UN releases funds to save lots of the Afghan well being system from collapse | United Nations Information

The UN chief of aid is providing 45 million US dollars in emergency aid to increase life-saving aid in Afghanistan.

The United Nations’ relief chief has provided Afghanistan with 45 million US dollars in emergency aid to prevent the collapse of the ailing health system in Afghanistan.

Martin Griffiths, the United Nations Under-Secretary-General for Humanitarian Affairs and Emergency Relief Coordinator, said in a statement Wednesday that he is releasing funds from the United Nations Central Emergency Fund to advance life-saving aid in Afghanistan.

“Allowing the health care system in Afghanistan to collapse would be disastrous,” he said, adding that drugs, medical supplies and fuel are running out and that the necessary health workers are not being paid.

“People across the country would be denied access to basic health care such as emergency caesarean sections and trauma care.”

After the Taliban came to power last month, Afghanistan’s health system fell into crisis. International donors, including the World Bank and the European Union, have frozen funds for Afghanistan, making aid deliveries difficult and leaving many health facilities understaffed.

The money will go to the United Nations health and children’s agencies, which will enable them, with the help of partner NGOs, to keep hospitals, COVID-19 centers and other health facilities up and running until the end of the year.

“The UN is determined to stand by the Afghan people in their hour of need,” said Griffiths.

Aid organizations have warned of an “impending humanitarian crisis” if aid flows in the country are not resumed. The World Health Organization said earlier this month that 90 percent of its clinics will close soon as the situation in Afghanistan grows desperate.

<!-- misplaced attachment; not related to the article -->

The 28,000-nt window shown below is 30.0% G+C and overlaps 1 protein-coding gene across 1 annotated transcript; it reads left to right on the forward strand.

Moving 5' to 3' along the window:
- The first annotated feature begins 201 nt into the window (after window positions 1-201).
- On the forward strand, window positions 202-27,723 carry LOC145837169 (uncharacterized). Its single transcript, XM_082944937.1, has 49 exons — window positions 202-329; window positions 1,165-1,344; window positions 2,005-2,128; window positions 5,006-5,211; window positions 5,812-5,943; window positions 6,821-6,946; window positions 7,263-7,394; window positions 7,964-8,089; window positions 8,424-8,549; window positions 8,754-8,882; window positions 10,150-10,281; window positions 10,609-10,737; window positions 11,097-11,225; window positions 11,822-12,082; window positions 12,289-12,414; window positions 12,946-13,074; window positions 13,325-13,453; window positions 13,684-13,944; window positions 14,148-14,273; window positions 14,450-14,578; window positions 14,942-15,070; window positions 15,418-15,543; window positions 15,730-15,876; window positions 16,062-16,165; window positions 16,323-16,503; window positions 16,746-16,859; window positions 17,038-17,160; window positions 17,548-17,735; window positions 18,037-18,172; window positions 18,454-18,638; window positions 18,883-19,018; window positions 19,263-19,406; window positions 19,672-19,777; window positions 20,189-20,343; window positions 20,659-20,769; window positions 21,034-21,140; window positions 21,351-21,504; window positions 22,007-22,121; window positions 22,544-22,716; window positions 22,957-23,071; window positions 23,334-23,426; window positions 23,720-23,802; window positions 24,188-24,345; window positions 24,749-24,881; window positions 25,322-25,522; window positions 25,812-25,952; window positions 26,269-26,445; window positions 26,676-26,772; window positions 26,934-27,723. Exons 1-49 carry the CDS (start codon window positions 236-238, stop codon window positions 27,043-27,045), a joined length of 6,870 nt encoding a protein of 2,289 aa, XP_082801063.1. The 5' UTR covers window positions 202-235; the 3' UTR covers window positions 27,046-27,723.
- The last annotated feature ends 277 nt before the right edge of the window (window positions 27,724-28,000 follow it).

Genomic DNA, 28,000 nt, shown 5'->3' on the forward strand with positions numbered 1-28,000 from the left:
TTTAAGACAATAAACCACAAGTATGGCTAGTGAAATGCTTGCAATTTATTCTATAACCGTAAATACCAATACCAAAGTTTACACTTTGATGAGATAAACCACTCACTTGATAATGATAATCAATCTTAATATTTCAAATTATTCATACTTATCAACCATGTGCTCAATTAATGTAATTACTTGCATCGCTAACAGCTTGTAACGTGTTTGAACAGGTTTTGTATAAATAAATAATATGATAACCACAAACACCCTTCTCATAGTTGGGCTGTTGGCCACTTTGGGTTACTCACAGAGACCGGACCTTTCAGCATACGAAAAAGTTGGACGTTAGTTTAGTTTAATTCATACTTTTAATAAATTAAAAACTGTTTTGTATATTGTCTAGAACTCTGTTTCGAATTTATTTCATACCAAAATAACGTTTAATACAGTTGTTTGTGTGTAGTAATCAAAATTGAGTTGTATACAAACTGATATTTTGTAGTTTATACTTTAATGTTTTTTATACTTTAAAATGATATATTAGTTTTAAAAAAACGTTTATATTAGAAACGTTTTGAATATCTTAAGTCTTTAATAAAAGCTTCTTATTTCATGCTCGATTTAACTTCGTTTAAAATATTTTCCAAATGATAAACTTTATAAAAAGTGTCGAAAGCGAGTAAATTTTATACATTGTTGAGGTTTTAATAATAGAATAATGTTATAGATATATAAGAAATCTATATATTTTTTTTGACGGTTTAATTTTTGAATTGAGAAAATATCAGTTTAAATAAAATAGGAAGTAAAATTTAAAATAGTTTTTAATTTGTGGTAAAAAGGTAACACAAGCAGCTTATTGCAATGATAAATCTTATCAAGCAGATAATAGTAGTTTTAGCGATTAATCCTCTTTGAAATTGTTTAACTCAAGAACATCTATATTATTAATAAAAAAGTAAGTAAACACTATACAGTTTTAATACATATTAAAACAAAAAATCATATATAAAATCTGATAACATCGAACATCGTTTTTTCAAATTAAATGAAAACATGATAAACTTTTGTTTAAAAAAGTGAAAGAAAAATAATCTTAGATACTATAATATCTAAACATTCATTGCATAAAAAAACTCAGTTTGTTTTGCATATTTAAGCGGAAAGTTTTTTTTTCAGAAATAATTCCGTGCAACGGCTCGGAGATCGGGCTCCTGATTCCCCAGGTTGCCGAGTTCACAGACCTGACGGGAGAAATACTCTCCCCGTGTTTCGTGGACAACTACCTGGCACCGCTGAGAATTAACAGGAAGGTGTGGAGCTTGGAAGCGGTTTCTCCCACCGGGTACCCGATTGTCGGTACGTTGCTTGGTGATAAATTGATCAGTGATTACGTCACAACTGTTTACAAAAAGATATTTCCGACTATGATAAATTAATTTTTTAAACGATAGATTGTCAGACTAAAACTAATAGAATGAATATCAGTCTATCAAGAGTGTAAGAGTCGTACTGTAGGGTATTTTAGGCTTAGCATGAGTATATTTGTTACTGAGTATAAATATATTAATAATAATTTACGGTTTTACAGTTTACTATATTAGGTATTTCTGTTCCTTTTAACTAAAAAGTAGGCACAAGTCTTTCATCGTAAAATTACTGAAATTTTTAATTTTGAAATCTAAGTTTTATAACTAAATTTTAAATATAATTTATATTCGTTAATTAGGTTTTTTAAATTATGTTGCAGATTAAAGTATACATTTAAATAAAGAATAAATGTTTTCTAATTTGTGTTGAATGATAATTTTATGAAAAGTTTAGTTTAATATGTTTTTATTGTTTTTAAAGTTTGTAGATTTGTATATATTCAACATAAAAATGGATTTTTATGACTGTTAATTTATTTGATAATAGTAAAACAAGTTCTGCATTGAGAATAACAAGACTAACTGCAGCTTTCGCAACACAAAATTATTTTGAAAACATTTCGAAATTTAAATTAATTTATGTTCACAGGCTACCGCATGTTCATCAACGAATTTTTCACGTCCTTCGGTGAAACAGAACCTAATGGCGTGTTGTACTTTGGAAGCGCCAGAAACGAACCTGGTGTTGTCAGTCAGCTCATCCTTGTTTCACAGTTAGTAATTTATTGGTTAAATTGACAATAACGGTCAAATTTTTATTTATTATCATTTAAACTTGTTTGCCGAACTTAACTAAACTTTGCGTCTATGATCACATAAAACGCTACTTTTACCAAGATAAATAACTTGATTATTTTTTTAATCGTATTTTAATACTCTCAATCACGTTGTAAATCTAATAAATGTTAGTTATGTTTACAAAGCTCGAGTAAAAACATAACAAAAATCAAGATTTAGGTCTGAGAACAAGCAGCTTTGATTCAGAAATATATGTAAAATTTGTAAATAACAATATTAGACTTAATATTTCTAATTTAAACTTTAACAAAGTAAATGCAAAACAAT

The International Monetary Fund expressed deep concern about the country’s economic situation. IMF spokesman Gerry Rice said small-scale remittances had been granted but global lenders’ engagement with Afghanistan remained suspended.

Filipe Ribeiro, Médecins Sans Frontieres (MSF) representative in Afghanistan, told Reuters last month that “one of the big risks to the health system here is basically the collapse due to a lack of support.”

Aid organizations still in operation saw a significant increase in demand because other facilities are not fully functional.

The closure of Afghan banks has left almost all humanitarian organizations inaccessible to funds, leaving vendors and staff unpaid. Medical supplies also need to be replenished earlier than expected.

Last week the UN raised more than 1.2 billion

Griffiths had urged donors to convert pledges into cash donations as soon as possible, saying “the funding will throw a lifeline to Afghans” who lack food, health care and shelter.

The situation in Afghanistan after the Taliban came to power was one of the topics of discussion at a ministerial meeting in Geneva on Monday. UN chief Antonio Guterres emphasized the need to defend human rights, especially of women and girls.

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